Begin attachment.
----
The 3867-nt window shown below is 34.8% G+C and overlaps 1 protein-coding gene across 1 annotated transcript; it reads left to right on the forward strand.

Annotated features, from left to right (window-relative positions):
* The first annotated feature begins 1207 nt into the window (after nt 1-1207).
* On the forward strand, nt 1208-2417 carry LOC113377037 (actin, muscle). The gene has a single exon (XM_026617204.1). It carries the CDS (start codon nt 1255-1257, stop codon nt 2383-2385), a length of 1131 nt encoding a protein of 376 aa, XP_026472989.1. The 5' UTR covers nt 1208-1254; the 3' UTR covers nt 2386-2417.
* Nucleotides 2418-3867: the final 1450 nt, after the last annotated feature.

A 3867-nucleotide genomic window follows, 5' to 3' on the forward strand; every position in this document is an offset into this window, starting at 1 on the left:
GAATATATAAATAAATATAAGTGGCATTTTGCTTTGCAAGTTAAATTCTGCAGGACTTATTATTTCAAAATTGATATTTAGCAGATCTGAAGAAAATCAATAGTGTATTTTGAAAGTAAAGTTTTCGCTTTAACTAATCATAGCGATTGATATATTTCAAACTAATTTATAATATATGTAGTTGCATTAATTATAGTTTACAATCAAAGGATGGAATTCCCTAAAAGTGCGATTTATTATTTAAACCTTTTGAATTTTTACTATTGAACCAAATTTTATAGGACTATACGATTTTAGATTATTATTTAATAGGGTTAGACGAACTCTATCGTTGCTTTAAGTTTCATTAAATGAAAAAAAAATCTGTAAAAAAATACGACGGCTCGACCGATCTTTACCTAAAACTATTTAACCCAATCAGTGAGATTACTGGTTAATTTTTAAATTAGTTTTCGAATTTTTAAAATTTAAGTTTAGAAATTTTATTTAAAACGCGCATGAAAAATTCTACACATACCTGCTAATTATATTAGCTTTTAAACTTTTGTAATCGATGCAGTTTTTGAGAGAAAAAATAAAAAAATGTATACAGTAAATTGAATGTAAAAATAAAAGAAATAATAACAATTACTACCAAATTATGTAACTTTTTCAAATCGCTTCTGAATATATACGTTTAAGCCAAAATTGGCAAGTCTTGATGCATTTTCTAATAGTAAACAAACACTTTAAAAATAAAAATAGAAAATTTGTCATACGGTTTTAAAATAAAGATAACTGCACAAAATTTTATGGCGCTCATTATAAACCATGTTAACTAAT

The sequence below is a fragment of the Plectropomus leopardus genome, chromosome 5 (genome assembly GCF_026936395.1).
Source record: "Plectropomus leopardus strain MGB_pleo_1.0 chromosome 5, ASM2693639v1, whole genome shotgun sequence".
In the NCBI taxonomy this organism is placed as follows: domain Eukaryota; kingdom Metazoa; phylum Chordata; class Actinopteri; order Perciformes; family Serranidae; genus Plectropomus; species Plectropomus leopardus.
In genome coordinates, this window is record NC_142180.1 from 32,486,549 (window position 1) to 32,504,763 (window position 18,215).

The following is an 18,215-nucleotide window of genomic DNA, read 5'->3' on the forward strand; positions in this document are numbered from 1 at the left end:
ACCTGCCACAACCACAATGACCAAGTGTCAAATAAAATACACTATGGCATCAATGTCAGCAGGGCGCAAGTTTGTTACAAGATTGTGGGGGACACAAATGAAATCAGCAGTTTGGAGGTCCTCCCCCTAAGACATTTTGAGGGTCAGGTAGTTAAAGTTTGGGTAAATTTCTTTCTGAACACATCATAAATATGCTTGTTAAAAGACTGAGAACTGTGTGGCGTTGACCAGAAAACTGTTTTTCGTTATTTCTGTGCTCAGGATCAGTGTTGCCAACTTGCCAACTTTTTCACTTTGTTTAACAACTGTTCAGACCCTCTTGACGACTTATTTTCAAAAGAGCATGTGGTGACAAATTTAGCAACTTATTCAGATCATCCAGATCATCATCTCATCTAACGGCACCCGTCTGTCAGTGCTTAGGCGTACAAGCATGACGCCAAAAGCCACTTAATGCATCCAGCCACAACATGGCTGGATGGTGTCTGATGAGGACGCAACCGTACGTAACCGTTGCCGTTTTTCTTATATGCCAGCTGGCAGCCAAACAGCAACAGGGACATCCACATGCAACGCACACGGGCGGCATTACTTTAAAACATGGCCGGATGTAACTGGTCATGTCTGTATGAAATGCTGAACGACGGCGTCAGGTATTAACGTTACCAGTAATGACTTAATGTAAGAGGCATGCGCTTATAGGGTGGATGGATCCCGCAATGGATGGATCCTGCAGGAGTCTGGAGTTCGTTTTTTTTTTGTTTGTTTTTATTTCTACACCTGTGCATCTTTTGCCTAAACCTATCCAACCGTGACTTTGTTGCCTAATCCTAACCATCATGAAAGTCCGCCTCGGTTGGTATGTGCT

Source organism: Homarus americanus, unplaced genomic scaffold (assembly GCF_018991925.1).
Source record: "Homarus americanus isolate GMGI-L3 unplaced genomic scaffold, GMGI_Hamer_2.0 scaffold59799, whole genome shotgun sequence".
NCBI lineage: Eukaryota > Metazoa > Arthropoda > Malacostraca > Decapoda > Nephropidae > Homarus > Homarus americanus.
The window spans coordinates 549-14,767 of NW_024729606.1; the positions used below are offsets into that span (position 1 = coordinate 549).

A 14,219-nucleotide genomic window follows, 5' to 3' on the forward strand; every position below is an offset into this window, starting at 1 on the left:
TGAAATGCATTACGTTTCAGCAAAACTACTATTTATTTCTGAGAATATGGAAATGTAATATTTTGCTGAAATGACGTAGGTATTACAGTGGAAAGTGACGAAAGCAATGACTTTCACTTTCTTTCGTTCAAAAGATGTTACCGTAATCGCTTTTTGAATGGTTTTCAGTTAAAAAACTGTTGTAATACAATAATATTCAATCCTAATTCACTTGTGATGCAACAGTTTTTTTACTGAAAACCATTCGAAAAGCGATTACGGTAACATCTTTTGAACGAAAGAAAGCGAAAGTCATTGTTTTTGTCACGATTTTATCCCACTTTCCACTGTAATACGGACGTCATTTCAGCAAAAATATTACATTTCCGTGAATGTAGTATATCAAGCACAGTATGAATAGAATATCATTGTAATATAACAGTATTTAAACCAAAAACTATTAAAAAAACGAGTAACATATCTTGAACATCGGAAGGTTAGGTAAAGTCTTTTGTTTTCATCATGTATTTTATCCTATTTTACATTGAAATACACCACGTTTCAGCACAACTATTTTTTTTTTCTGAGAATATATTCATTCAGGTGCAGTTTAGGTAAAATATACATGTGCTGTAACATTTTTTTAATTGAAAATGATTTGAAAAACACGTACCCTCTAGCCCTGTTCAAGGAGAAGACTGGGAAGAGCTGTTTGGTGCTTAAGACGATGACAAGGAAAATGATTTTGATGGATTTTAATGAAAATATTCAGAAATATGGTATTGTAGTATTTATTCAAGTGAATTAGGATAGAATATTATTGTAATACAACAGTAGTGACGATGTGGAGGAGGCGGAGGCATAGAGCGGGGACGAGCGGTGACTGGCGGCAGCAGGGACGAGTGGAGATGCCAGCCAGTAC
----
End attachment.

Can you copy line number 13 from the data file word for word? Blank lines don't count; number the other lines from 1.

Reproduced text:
ACCTGCCACAACCACAATGACCAAGTGTCAAATAAAATACACTATGGCATCAATGTCAGCAGGGCGCAAGTTTGTTACAAGATTGTGGGGGACACAAATGAAATCAGCAGTTTGGAGGTCCTCCCCCTAAGACATTTTGAGGGTCAGGTAGTTAAAGTTTGGGTAAATTTCTTTCTGAACACATCATAAATATGCTTGTTAAAAGACTGAGAACTGTGTGGCGTTGACCAGAAAACTGTTTTTCGTTATTTCTGTGCTCAGGATCAGTGTTGCCAACTTGCCAACTTTTTCACTTTGTTTAACAACTGTTCAGACCCTCTTGACGACTTATTTTCAAAAGAGCATGTGGTGACAAATTTAGCAACTTATTCAGATCATCCAGATCATCATCTCATCTAACGGCACCCGTCTGTCAGTGCTTAGGCGTACAAGCATGACGCCAAAAGCCACTTAATGCATCCAGCCACAACATGGCTGGATGGTGTCTGATGAGGACGCAACCGTACGTAACCGTTGCCGTTTTTCTTATATGCCAGCTGGCAGCCAAACAGCAACAGGGACATCCACATGCAACGCACACGGGCGGCATTACTTTAAAACATGGCCGGATGTAACTGGTCATGTCTGTATGAAATGCTGAACGACGGCGTCAGGTATTAACGTTACCAGTAATGACTTAATGTAAGAGGCATGCGCTTATAGGGTGGATGGATCCCGCAATGGATGGATCCTGCAGGAGTCTGGAGTTCGTTTTTTTTTTGTTTGTTTTTATTTCTACACCTGTGCATCTTTTGCCTAAACCTATCCAACCGTGACTTTGTTGCCTAATCCTAACCATCATGAAAGTCCGCCTCGGTTGGTATGTGCT